Lawmakers Search For Compromise On Sex-Trafficking Bill
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TALLAHASSEE (CBSMiami/NSF) – A Florida House panel spent months on a sweeping measure that would ensure services for sex-trafficking victims, but the bill is stalled in the Senate over one issue — a proposal to detain some victims for months to keep them from returning to their pimps.
Now House and Senate panels are searching for a compromise, and their chairwomen say it will happen this year.
The Senate Children, Families and Elder Affairs Committee is expected to take up the sex-trafficking issue Tuesday. The House Healthy Families Subcommittee developed a proposal (PCB HF 14-02) that would provide sexually exploited children with specially-trained child protective investigators and case managers, as well as medical care and safe places to live. It would also direct the Department of Children and Families to develop services for victims in areas where none exist and to inspect and certify what are known as “safe houses.”
But victims often run away from the safe houses, and some recruit others to lives of prostitution — which led the House Healthy Families Subcommittee to include the bill’s most controversial provision, a pilot program for up to 15 of the most traumatized sex-trafficking victims in a “secure safe house” in which they could be placed involuntarily for up to 10 months.
“They’re being coerced into situations,” said the panel’s chairwoman, Rep. Gayle Harrell, R-Stuart. “They’re being emotionally manipulated. They’re being given illegal drugs to control them. They’re put out on the streets to sell themselves to bring in income for pimps.”
But advocates have argued throughout the bill’s progress that locking up victims would interfere with their recovery.
“Striking a balance between supporting a girl as a survivor of a crime and treating her with respect and an appropriate level of autonomy is critical to helping her recover,” noted a position paper released Monday by the PACE Center for Girls. “The appropriate policy goal is not to create ‘safe houses’ but to provide a system of care with high quality comprehensive services and support suited to the needs of each survivor.”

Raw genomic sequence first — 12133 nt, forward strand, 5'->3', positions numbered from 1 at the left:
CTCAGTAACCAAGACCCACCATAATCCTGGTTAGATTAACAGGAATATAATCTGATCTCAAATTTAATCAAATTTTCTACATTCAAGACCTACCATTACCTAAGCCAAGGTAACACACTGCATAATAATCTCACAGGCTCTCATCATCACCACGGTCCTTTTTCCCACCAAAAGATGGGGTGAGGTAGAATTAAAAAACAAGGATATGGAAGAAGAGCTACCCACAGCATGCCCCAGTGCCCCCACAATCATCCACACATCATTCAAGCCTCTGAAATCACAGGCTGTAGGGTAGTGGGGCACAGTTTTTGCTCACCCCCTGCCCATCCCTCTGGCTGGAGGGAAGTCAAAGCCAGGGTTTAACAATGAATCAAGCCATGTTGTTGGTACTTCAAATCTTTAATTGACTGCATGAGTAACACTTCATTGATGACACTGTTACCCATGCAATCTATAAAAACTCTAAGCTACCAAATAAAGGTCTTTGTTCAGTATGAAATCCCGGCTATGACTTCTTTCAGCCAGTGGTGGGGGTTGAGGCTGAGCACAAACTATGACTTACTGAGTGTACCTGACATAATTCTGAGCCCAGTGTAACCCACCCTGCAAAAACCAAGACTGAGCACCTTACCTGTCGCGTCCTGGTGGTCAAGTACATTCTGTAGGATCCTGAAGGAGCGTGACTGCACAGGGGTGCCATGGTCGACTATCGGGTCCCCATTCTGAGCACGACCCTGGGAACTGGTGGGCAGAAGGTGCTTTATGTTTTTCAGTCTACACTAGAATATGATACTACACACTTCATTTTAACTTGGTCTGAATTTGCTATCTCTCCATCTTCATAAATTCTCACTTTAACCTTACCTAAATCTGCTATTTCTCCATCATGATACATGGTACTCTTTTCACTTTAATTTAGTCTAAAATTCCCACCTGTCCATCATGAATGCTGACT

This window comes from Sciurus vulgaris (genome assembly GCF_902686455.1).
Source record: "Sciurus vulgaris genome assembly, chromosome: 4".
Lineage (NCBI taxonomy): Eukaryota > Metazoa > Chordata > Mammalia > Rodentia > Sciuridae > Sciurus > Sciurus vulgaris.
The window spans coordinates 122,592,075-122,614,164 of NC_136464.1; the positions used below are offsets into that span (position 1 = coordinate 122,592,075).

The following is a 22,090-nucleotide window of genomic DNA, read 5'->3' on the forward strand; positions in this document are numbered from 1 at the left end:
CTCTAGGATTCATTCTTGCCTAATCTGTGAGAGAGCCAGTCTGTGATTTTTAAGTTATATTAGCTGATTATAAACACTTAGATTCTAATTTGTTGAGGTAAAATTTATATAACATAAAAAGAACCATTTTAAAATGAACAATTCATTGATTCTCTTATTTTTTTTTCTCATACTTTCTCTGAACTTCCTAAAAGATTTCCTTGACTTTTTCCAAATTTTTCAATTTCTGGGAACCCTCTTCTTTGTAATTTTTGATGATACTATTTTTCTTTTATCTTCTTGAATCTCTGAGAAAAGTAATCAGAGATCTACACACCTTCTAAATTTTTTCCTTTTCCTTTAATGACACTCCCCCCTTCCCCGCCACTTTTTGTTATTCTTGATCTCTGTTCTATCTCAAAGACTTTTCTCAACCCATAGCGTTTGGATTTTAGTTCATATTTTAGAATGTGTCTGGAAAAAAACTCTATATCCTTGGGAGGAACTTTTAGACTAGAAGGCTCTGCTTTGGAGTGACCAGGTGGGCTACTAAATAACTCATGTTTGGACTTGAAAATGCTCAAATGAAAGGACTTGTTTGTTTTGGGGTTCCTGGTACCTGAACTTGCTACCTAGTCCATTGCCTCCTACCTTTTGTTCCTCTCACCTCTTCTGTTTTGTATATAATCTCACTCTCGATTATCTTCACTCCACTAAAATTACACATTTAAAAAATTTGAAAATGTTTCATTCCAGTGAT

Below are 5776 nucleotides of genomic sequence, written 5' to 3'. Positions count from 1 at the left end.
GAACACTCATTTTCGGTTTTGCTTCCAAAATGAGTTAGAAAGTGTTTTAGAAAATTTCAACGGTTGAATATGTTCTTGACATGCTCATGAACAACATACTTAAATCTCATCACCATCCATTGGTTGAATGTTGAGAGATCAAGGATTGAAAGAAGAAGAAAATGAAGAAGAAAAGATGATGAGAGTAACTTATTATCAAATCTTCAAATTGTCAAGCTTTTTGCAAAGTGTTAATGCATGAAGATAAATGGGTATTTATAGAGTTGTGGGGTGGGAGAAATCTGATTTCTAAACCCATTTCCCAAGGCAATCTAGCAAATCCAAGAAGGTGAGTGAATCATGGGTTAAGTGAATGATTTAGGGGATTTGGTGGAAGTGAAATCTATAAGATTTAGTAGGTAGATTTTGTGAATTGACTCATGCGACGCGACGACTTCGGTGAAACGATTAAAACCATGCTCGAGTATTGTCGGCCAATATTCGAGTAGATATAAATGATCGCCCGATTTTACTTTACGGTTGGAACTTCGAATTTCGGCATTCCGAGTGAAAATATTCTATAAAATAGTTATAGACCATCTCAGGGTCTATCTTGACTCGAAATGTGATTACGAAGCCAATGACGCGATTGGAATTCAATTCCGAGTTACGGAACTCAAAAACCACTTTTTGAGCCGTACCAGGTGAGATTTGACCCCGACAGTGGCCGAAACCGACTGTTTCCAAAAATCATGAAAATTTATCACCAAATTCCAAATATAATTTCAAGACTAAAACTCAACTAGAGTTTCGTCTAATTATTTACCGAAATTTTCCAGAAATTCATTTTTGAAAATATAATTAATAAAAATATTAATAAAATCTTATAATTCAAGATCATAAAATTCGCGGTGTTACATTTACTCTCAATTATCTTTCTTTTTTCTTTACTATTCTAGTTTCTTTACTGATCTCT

Restraining the victims for treatment may be temporary and well-intentioned, the paper said, but “to the victim it is loss of liberty and subjugation to strangers.”
?I believe the way you keep them in a facility is if you give them comprehensive services,” said Hollywood Democrat Eleanor Sobel, chairwoman of the Senate Children, Families and Elder Affairs Committee. “They are already victims of the pimps, whoever is encouraging them and urging them and making them be part of human sex trafficking.?
The PACE Center for Girls, which works with at-risk teens, said the great majority of sex-trafficking victims have already been in the state’s foster-care or juvenile-justice systems — but the services they received didn’t keep them from being sexually exploited.
Mary Marx, chief executive officer of the PACE Center for Girls and one of the authors of the position paper, said the most successful programs for sexually exploited children accept that victims will sometimes run.
“If that occurs, you have to enable her to come back and allow her to receive services,” Marx said.
She added that children who have suffered repeated abuse frequently learn how to disconnect emotionally in order to survive, so earning their trust is crucial.
“If you can build that trust, she will run to you, instead of running back to (the pimp),” Marx said. “But you’re not going to build that trust by telling someone, ‘You have to remain in a locked facility for that to happen.'”
This report is by Margie Menzel with The News Service of Florida.